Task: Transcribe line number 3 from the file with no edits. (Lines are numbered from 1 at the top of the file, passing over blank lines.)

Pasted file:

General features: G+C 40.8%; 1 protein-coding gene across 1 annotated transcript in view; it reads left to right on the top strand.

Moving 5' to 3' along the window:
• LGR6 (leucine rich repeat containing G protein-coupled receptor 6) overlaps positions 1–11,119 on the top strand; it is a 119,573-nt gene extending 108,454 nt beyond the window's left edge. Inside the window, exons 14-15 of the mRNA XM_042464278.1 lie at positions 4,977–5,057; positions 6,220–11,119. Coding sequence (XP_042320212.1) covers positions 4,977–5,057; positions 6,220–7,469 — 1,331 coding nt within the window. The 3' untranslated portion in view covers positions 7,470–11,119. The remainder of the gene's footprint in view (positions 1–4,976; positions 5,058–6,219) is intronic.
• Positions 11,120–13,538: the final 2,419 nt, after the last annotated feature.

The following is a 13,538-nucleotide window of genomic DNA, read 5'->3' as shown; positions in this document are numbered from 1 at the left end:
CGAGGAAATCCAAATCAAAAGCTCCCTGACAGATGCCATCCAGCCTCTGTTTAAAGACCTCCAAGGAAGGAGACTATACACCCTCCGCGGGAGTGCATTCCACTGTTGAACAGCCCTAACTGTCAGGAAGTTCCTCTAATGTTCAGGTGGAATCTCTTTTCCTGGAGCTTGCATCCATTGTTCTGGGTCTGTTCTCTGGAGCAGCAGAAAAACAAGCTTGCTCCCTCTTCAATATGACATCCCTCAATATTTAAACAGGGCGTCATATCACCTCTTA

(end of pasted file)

• LGR6 (leucine rich repeat containing G protein-coupled receptor 6) overlaps positions 1–11,119 on the top strand; it is a 119,573-nt gene extending 108,454 nt beyond the window's left edge. Inside the window, exons 14-15 of the mRNA XM_042464278.1 lie at positions 4,977–5,057; positions 6,220–11,119. Coding sequence (XP_042320212.1) covers positions 4,977–5,057; positions 6,220–7,469 — 1,331 coding nt within the window. The 3' untranslated portion in view covers positions 7,470–11,119. The remainder of the gene's footprint in view (positions 1–4,976; positions 5,058–6,219) is intronic.